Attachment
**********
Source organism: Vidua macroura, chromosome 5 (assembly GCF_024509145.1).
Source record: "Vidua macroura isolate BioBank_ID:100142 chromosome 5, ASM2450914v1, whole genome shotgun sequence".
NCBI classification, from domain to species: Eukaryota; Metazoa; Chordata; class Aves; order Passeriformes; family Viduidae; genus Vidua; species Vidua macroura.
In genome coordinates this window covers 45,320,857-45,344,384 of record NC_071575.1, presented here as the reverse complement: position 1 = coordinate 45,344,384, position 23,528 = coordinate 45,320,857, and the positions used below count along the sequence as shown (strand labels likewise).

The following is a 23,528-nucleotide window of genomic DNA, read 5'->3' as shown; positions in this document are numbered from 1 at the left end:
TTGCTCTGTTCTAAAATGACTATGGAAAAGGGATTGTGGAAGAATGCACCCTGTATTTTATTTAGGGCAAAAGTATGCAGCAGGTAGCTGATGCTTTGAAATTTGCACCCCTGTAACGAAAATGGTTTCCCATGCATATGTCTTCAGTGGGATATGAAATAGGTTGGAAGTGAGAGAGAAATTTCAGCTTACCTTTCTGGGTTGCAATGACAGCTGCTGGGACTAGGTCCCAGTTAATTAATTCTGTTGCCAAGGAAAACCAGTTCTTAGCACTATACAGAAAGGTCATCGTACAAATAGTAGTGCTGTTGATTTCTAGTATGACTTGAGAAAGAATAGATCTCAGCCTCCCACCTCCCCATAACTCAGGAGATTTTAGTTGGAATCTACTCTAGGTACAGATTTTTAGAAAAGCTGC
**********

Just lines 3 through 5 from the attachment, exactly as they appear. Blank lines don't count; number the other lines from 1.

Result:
NCBI classification, from domain to species: Eukaryota; Metazoa; Chordata; class Aves; order Passeriformes; family Viduidae; genus Vidua; species Vidua macroura.
In genome coordinates this window covers 45,320,857-45,344,384 of record NC_071575.1, presented here as the reverse complement: position 1 = coordinate 45,344,384, position 23,528 = coordinate 45,320,857, and the positions used below count along the sequence as shown (strand labels likewise).

The following is a 23,528-nucleotide window of genomic DNA, read 5'->3' as shown; positions in this document are numbered from 1 at the left end: